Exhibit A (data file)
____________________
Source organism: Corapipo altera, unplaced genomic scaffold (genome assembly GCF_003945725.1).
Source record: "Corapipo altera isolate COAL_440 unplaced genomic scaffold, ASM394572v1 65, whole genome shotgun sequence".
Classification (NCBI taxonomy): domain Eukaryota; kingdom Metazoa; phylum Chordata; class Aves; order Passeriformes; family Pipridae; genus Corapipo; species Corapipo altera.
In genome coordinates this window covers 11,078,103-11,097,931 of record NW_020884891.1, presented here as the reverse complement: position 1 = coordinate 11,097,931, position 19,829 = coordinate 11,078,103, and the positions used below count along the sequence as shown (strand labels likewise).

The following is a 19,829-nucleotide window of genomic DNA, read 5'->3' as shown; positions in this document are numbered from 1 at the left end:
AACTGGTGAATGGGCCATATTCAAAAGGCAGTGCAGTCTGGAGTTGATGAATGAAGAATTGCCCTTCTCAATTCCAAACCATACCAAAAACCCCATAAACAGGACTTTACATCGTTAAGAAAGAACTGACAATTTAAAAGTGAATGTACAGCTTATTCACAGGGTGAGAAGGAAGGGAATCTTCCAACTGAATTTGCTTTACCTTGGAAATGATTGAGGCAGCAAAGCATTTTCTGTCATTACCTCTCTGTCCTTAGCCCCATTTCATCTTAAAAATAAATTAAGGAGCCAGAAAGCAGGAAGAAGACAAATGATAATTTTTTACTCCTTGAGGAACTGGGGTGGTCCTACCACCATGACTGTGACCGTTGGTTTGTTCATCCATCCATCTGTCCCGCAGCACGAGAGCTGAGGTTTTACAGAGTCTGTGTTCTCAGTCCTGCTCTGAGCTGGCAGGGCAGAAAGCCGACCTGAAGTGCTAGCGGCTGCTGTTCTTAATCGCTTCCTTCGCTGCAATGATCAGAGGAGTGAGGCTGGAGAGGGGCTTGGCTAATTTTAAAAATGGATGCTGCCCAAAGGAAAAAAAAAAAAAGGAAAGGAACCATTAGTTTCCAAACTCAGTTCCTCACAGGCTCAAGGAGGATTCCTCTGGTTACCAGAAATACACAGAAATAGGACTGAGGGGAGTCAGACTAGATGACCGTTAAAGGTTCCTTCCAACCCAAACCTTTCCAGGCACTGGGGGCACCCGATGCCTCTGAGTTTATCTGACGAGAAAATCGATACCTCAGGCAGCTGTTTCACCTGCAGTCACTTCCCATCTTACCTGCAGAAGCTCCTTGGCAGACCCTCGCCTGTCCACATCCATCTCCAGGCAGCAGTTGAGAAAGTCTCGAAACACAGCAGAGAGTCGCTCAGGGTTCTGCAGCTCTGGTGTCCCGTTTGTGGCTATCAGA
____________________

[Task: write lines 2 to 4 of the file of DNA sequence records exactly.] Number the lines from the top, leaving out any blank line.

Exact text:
Source record: "Corapipo altera isolate COAL_440 unplaced genomic scaffold, ASM394572v1 65, whole genome shotgun sequence".
Classification (NCBI taxonomy): domain Eukaryota; kingdom Metazoa; phylum Chordata; class Aves; order Passeriformes; family Pipridae; genus Corapipo; species Corapipo altera.
In genome coordinates this window covers 11,078,103-11,097,931 of record NW_020884891.1, presented here as the reverse complement: position 1 = coordinate 11,097,931, position 19,829 = coordinate 11,078,103, and the positions used below count along the sequence as shown (strand labels likewise).